Feb 11, 2016
Little is known about the origins of the Runic alphabet, which is traditionally known as futhark after the first six letters. In Old Norse the word rune means 'letter', 'text' or 'inscription'. The word also means 'mystery' or 'secret' in Old Germanic languages and runes had a important role in ritual and magic.
The runic alphabet was known from the first century AD among all Germanic tribes around the North Sea and the Baltic Sea. The oldest version of the runic alphabet had 24 runes. It was used for writing on wood, bone and stone and was regarded as sacred.
The Elder Futhark, used for writing Proto-Norse, consists of 24 runes that often are arranged in three groups of eight; each group is referred to as an Ætt. The earliest known sequential listing of the full set of 24 runes dates to approximately CE 400 and is found on the Kylver Stone in Gotland, Sweden.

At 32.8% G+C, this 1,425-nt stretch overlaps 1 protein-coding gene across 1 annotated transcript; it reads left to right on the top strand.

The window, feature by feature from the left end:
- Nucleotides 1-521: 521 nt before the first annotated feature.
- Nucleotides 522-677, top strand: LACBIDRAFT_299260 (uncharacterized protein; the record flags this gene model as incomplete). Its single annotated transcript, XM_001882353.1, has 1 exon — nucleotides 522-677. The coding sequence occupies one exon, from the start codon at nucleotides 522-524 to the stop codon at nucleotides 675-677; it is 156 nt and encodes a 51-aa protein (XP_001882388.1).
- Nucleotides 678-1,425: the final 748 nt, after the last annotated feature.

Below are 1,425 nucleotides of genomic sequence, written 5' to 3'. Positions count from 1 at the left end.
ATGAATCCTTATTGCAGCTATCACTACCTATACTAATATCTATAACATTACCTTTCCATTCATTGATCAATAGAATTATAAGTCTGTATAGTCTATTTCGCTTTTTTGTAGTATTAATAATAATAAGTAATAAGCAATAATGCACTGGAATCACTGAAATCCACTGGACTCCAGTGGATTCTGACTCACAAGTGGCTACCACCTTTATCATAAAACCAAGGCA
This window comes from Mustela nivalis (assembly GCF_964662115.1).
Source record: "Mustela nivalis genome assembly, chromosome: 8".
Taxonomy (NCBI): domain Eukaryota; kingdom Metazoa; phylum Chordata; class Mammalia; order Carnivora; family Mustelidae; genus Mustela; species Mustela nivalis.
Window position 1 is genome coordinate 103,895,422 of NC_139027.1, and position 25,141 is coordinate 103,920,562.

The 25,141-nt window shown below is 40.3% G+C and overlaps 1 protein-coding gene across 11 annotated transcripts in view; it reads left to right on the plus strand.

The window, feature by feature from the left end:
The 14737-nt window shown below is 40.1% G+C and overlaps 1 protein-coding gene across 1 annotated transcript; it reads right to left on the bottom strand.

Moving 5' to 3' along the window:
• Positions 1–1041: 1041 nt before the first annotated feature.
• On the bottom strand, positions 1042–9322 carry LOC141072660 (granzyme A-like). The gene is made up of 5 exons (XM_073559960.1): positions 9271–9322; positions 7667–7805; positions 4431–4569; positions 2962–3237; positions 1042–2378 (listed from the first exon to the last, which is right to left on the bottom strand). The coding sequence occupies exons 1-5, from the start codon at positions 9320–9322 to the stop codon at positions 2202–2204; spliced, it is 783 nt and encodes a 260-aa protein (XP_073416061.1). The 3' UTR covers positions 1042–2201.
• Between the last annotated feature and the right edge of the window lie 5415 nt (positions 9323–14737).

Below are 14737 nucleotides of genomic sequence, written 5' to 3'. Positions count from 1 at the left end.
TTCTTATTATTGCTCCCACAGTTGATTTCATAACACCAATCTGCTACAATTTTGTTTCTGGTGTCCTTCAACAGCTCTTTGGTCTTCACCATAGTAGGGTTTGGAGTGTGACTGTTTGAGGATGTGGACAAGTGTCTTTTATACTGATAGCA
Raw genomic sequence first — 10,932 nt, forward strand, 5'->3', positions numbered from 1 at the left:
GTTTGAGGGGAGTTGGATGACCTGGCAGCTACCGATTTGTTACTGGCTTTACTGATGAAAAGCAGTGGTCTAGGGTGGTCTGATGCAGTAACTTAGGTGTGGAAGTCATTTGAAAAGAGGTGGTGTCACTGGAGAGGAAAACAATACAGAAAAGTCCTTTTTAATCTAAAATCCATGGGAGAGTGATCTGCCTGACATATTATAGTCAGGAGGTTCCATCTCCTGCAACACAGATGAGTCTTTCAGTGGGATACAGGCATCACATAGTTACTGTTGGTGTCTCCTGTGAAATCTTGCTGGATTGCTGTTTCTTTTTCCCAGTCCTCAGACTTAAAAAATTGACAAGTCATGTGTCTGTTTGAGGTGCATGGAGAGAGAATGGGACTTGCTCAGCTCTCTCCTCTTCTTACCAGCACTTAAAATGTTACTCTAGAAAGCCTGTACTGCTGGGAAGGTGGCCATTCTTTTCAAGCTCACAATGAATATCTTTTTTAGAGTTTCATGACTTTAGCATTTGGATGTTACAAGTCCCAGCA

While manu argue over the details of the origins of runic writing, there is widespread agreement on a general outline. The runes are thought to have been derived from one of the many Old Italic alphabets in use among the Mediterranean peoples of the first century CE, who lived to the south of the Germanic tribes. Earlier Germanic sacred symbols, such as those found in northern European petroglyphs, were also likely an influence in their development.
The earliest possibly runic inscription found is on the Meldorf brooch, which was created in the north of modern-day Germany around 50 AD. Scholars are divided over whether its letters are runic or Roman. The earliest clearly identifiable runic inscriptions are found on the Vimose comb from Vimose, Denmark and the Øvre Stabu spearhead from southern Norway, both of which date to approximately 160 AD. The earliest known carving of the entire futhark, in order, is that on the Kylver stone from Gotland, Sweden, which dates to roughly 400 AD .
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Article from www.wikipedia.com
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